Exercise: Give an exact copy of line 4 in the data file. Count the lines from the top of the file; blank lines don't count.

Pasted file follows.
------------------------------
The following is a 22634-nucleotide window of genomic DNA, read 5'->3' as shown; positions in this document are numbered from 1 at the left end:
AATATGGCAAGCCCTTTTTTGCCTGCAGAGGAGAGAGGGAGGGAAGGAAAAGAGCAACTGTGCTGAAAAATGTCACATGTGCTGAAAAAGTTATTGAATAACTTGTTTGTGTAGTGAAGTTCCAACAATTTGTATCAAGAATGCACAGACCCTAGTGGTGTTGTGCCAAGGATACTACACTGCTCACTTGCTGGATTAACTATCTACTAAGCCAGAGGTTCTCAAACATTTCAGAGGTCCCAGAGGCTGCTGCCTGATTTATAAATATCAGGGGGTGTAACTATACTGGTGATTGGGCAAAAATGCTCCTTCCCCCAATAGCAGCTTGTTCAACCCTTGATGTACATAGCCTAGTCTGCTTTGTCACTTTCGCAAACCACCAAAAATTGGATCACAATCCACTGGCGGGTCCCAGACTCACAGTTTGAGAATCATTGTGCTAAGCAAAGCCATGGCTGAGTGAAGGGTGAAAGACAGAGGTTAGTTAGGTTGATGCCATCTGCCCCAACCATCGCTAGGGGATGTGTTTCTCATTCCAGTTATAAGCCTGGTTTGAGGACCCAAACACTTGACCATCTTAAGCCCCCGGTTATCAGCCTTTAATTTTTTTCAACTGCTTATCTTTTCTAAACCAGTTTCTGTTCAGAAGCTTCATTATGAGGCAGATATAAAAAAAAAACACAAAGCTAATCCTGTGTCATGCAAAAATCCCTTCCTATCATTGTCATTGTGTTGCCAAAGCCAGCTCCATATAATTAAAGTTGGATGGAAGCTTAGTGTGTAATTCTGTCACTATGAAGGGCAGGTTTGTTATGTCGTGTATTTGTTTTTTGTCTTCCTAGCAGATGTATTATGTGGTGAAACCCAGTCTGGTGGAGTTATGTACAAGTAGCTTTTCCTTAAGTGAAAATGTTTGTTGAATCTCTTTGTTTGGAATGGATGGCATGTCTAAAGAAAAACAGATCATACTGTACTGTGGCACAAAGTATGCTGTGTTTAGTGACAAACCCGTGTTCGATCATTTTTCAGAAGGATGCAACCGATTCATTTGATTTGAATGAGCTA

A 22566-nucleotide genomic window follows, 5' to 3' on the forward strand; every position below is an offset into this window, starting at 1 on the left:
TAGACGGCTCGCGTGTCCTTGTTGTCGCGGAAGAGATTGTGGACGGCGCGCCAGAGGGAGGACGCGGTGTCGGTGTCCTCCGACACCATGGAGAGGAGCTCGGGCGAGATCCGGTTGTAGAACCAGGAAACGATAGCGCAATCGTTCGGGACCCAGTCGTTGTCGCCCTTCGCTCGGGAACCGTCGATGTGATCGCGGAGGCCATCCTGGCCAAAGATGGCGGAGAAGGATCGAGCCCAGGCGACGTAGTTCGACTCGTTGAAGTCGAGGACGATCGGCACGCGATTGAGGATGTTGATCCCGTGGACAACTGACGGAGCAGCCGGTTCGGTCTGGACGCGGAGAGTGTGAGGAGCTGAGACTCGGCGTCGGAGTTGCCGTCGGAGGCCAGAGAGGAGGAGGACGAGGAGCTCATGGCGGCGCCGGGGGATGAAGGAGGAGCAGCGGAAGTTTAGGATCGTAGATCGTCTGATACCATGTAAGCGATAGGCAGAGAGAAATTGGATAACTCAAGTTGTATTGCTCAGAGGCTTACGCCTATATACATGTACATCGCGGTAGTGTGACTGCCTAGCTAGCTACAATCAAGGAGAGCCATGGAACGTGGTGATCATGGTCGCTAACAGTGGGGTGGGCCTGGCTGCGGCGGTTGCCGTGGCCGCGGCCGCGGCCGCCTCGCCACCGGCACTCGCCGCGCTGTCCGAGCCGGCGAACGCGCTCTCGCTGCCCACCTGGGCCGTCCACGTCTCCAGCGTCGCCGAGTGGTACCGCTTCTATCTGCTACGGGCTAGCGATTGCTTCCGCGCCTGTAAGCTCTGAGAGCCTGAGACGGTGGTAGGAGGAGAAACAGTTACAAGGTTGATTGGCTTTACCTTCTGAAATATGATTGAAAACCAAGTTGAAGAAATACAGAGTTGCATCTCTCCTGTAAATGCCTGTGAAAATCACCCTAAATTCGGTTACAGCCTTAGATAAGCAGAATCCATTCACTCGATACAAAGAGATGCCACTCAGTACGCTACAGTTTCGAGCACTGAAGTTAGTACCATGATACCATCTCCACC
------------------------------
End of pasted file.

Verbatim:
TAGACGGCTCGCGTGTCCTTGTTGTCGCGGAAGAGATTGTGGACGGCGCGCCAGAGGGAGGACGCGGTGTCGGTGTCCTCCGACACCATGGAGAGGAGCTCGGGCGAGATCCGGTTGTAGAACCAGGAAACGATAGCGCAATCGTTCGGGACCCAGTCGTTGTCGCCCTTCGCTCGGGAACCGTCGATGTGATCGCGGAGGCCATCCTGGCCAAAGATGGCGGAGAAGGATCGAGCCCAGGCGACGTAGTTCGACTCGTTGAAGTCGAGGACGATCGGCACGCGATTGAGGATGTTGATCCCGTGGACAACTGACGGAGCAGCCGGTTCGGTCTGGACGCGGAGAGTGTGAGGAGCTGAGACTCGGCGTCGGAGTTGCCGTCGGAGGCCAGAGAGGAGGAGGACGAGGAGCTCATGGCGGCGCCGGGGGATGAAGGAGGAGCAGCGGAAGTTTAGGATCGTAGATCGTCTGATACCATGTAAGCGATAGGCAGAGAGAAATTGGATAACTCAAGTTGTATTGCTCAGAGGCTTACGCCTATATACATGTACATCGCGGTAGTGTGACTGCCTAGCTAGCTACAATCAAGGAGAGCCATGGAACGTGGTGATCATGGTCGCTAACAGTGGGGTGGGCCTGGCTGCGGCGGTTGCCGTGGCCGCGGCCGCGGCCGCCTCGCCACCGGCACTCGCCGCGCTGTCCGAGCCGGCGAACGCGCTCTCGCTGCCCACCTGGGCCGTCCACGTCTCCAGCGTCGCCGAGTGGTACCGCTTCTATCTGCTACGGGCTAGCGATTGCTTCCGCGCCTGTAAGCTCTGAGAGCCTGAGACGGTGGTAGGAGGAGAAACAGTTACAAGGTTGATTGGCTTTACCTTCTGAAATATGATTGAAAACCAAGTTGAAGAAATACAGAGTTGCATCTCTCCTGTAAATGCCTGTGAAAATCACCCTAAATTCGGTTACAGCCTTAGATAAGCAGAATCCATTCACTCGATACAAAGAGATGCCACTCAGTACGCTACAGTTTCGAGCACTGAAGTTAGTACCATGATACCATCTCCACC